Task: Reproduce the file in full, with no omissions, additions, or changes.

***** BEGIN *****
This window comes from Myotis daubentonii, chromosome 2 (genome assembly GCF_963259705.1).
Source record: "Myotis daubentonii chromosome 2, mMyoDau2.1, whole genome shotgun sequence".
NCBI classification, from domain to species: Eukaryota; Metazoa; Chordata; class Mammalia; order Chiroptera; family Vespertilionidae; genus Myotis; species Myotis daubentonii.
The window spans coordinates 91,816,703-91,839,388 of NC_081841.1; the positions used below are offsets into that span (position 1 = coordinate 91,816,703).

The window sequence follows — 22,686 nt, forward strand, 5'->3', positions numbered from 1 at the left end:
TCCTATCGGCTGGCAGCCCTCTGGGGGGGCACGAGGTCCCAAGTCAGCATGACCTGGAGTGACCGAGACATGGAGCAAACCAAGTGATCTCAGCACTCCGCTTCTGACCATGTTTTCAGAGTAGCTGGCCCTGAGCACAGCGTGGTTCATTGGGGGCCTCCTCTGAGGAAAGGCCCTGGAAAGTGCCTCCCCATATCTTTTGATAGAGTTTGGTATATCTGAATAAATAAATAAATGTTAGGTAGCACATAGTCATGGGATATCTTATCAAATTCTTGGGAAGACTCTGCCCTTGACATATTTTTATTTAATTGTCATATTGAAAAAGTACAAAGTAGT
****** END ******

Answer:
This window comes from Myotis daubentonii, chromosome 2 (genome assembly GCF_963259705.1).
Source record: "Myotis daubentonii chromosome 2, mMyoDau2.1, whole genome shotgun sequence".
NCBI classification, from domain to species: Eukaryota; Metazoa; Chordata; class Mammalia; order Chiroptera; family Vespertilionidae; genus Myotis; species Myotis daubentonii.
The window spans coordinates 91,816,703-91,839,388 of NC_081841.1; the positions used below are offsets into that span (position 1 = coordinate 91,816,703).

The window sequence follows — 22,686 nt, forward strand, 5'->3', positions numbered from 1 at the left end:
TCCTATCGGCTGGCAGCCCTCTGGGGGGGCACGAGGTCCCAAGTCAGCATGACCTGGAGTGACCGAGACATGGAGCAAACCAAGTGATCTCAGCACTCCGCTTCTGACCATGTTTTCAGAGTAGCTGGCCCTGAGCACAGCGTGGTTCATTGGGGGCCTCCTCTGAGGAAAGGCCCTGGAAAGTGCCTCCCCATATCTTTTGATAGAGTTTGGTATATCTGAATAAATAAATAAATGTTAGGTAGCACATAGTCATGGGATATCTTATCAAATTCTTGGGAAGACTCTGCCCTTGACATATTTTTATTTAATTGTCATATTGAAAAAGTACAAAGTAGT